US4467198 *Sep 22, 1981Aug 21, 1984Twin City International Inc.Radiation shielding arrangement for coating thickness measurement device
US4832708Jan 29, 1987May 23, 1989General Electric CompanyX-rays images
US5119540 *Jul 24, 1990Jun 9, 1992Cree Research, Inc.Susceptor
US5469927Dec 7, 1993Nov 28, 1995Camco International Inc.Cutting elements for rotary drill bits
US5583343 *Jul 25, 1995Dec 10, 1996Associated Universities, Inc.Flexible nuclear medicine camera and method of using
US5607489 *Jun 28, 1996Mar 4, 1997Norton CompanyVitreous grinding tool containing metal coated abrasive
US6029502 *Apr 4, 1997Feb 29, 2000Hch. Kuendig & Cie AgPositioning system with pressure measurement in the layer of air between the measuring head and the material being measured
US6344149 *Nov 10, 1998Feb 5, 2002Kennametal Pc Inc.Polycrystalline diamond member and method of making the same
US6363787 *Dec 13, 1999Apr 2, 2002Bechtel Bwxt Idaho LlcApparatus and method for measuring the thickness of a coating
US6544308Aug 30, 2001Apr 8, 2003Camco International (Uk) LimitedHigh volume density polycrystalline diamond with working surfaces depleted of catalyzing material
US6585064Nov 4, 2002Jul 1, 2003Nigel Dennis GriffinPolycrystalline diamond partially depleted of catalyzing material
US6589640Nov 1, 2002Jul 8, 2003Nigel Dennis GriffinPolycrystalline diamond partially depleted of catalyzing material
US6592985Jul 13, 2001Jul 15, 2003Camco International (Uk) LimitedPolycrystalline diamond partially depleted of catalyzing material
US6739214Nov 1, 2002May 25, 2004Reedhycalog (Uk) LimitedPolycrystalline diamond partially depleted of catalyzing material
US6749033Nov 1, 2002Jun 15, 2004Reedhyoalog (Uk) LimitedPolycrystalline diamond partially depleted of catalyzing material
US6797326Oct 9, 2002Sep 28, 2004Reedhycalog Uk Ltd.Method of making polycrystalline diamond with working surfaces depleted of catalyzing material
US7128974 *Dec 19, 2003Oct 31, 2006Geoffrey Alan ScarsbrookThick single crystal diamond layer method for making it and gemstones produced from the layer
US7864919Oct 18, 2006Jan 4, 2011Smith International, Inc.Nondestructive method of measuring a region within an ultra-hard polycrystalline construction
US20050241239 *Apr 30, 2004Nov 3, 2005Chien-Min SungAbrasive composite tools having compositional gradients and associated methods
US20060122306 *Dec 6, 2004Jun 8, 2006Stafford Steven LPolyester/polyamide blend having improved flavor retaining property and clarity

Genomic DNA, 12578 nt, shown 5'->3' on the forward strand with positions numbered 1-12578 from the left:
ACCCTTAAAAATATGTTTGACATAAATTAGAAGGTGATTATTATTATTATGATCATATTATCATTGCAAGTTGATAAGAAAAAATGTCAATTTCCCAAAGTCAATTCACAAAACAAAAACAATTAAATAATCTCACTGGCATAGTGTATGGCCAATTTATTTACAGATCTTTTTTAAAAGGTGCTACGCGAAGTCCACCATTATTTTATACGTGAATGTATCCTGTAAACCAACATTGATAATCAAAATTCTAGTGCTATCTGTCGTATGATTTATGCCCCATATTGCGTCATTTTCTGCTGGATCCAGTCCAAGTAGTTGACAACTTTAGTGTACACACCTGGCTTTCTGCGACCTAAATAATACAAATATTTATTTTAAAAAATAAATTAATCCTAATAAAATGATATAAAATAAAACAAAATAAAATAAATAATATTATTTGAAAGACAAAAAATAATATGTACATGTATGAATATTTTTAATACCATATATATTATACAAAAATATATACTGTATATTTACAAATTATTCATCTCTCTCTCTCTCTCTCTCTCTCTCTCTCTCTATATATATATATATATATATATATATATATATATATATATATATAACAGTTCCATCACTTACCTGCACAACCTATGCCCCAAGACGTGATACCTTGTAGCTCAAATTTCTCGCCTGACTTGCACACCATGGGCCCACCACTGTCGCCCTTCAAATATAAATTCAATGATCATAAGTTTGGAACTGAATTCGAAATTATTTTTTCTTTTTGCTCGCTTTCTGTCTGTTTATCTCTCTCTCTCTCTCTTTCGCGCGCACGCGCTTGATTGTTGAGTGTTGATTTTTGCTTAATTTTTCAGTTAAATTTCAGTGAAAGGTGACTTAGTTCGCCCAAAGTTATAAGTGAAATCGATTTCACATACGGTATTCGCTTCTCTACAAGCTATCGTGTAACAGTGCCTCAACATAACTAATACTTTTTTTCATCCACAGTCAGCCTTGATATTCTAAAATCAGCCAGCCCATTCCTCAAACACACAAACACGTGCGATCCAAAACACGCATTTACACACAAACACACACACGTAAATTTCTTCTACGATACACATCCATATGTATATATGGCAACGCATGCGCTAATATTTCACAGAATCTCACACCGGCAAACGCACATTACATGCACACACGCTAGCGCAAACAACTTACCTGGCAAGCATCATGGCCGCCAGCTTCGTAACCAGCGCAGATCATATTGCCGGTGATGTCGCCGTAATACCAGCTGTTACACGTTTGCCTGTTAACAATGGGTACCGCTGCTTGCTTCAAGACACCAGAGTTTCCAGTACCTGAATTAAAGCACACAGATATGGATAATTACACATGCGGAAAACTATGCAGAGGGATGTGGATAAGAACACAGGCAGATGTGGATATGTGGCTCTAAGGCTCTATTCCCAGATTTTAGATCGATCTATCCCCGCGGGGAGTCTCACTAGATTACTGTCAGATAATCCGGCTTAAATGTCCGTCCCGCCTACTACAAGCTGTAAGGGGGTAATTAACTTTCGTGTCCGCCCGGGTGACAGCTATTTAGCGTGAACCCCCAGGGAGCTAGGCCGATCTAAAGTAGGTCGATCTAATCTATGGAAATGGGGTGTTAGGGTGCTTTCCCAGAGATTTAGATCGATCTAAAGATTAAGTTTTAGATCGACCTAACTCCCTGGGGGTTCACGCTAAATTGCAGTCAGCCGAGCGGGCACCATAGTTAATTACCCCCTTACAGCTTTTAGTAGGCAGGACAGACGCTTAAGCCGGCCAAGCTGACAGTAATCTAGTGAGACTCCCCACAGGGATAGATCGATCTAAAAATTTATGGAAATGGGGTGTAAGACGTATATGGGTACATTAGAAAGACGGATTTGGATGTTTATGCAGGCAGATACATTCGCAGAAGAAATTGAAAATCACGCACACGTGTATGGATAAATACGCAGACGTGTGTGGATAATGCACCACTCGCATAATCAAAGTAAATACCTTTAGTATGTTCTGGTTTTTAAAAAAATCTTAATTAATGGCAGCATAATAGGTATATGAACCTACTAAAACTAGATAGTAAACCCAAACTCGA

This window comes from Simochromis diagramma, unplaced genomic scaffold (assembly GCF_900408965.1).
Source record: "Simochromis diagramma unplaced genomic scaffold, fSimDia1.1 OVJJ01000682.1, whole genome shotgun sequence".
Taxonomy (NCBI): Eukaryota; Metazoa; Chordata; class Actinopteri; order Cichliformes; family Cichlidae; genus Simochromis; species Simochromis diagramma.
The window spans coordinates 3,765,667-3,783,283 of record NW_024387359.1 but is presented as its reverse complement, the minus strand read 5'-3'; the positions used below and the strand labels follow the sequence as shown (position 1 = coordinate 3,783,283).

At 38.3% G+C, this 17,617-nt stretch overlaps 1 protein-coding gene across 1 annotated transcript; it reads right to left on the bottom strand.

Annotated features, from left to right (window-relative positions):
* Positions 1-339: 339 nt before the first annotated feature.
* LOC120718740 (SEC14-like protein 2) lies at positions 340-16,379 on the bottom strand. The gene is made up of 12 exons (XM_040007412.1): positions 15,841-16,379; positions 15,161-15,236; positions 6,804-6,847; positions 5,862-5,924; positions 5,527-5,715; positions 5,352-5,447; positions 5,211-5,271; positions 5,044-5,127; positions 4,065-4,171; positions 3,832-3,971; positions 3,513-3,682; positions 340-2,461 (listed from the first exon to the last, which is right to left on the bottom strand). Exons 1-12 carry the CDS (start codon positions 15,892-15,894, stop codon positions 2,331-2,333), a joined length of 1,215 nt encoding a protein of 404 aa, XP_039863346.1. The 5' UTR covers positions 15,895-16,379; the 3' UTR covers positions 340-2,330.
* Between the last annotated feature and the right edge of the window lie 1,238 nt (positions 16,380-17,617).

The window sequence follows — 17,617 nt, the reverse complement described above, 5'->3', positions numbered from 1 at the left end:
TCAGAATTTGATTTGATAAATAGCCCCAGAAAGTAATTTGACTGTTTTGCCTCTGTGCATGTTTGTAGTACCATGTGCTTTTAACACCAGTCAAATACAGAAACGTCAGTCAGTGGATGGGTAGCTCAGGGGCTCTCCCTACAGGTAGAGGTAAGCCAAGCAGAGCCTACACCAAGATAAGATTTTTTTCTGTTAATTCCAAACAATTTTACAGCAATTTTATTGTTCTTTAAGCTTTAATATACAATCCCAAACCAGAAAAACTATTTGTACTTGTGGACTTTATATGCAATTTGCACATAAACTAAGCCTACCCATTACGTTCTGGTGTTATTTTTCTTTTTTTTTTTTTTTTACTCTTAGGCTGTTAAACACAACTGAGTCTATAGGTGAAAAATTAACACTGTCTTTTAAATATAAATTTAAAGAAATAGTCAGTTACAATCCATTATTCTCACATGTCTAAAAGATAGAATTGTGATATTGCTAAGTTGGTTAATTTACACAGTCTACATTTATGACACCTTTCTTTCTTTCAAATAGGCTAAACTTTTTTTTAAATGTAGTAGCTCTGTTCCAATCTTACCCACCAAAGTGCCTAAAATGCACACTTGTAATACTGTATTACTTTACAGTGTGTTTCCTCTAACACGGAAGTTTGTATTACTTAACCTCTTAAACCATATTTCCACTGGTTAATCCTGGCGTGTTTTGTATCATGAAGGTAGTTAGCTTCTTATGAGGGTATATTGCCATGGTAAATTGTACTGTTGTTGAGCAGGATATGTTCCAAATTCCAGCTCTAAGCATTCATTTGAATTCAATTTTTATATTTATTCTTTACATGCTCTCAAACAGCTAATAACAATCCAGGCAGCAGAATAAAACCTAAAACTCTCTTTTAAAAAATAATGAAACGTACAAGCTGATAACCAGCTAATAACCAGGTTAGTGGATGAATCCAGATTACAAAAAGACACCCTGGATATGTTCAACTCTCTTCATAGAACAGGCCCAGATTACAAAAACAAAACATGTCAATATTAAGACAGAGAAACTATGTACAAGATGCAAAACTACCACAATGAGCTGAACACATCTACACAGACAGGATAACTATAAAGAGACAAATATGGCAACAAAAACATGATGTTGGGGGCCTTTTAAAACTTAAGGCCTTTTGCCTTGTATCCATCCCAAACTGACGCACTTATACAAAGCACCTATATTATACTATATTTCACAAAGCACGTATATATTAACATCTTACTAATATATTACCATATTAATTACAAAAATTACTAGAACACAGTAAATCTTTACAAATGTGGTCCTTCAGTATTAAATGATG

US20060157285 *Jan 17, 2006Jul 20, 2006Us Synthetic CorporationPolycrystalline diamond insert, drill bit including same, and method of operation
US20060288756 *Feb 21, 2003Dec 28, 2006De Meurechy Guido D KMethod and apparatus for scanning corrosion and surface defects
US20070023206 *Jul 26, 2005Feb 1, 2007Smith International, Inc.Thermally stable diamond cutting elements in roller cone drill bits
US20080023231 *Jul 31, 2006Jan 31, 2008Us Synthetic CorporationSuperabrasive element comprising ultra-dispersed diamond grain structures, structures utilizing same, and methods of manufacture
US20080206576 *Dec 12, 2007Aug 28, 2008Us Synthetic CorporationSuperabrasive compact including diamond-silicon carbide composite, methods of fabrication thereof, and applications therefor
US20100326741 *Jun 29, 2009Dec 30, 2010Baker Hughes IncorporatedNon-parallel face polycrystalline diamond cutter and drilling tools so equipped
JPS59219500A Title not available
Referenced by
Citing PatentFiling datePublication dateApplicantTitle
US8061458 *Apr 25, 2011Nov 22, 2011Us Synthetic CorporationPolycrystalline diamond compact (PDC) cutting element having multiple catalytic elements
US8342269Oct 28, 2011Jan 1, 2013Us Synthetic CorporationPolycrystalline diamond compact (PDC) cutting element having multiple catalytic elements
US8622157Nov 29, 2012Jan 7, 2014Us Synthetic CorporationPolycrystalline diamond compact (PDC) cutting element having multiple catalytic elements
US8734552Aug 4, 2008May 27, 2014Us Synthetic CorporationMethods of fabricating polycrystalline diamond and polycrystalline diamond compacts with a carbonate material
Classifications
U.S. Classification175/434, 175/430, 427/249.8, 175/420.2
International ClassificationE21B10/26, C23C16/26
Cooperative ClassificationG01N23/203
European ClassificationG01N23/203
Legal Events
DateCodeEventDescription
Mar 8, 2006ASAssignment
Owner name: US SYNTHETIC CORPORATION, UTAH
Effective date: 20060307
Free format text: ASSIGNMENT OF ASSIGNORS INTEREST;ASSIGNOR:VAIL, MICHAEL A.;REEL/FRAME:017665/0271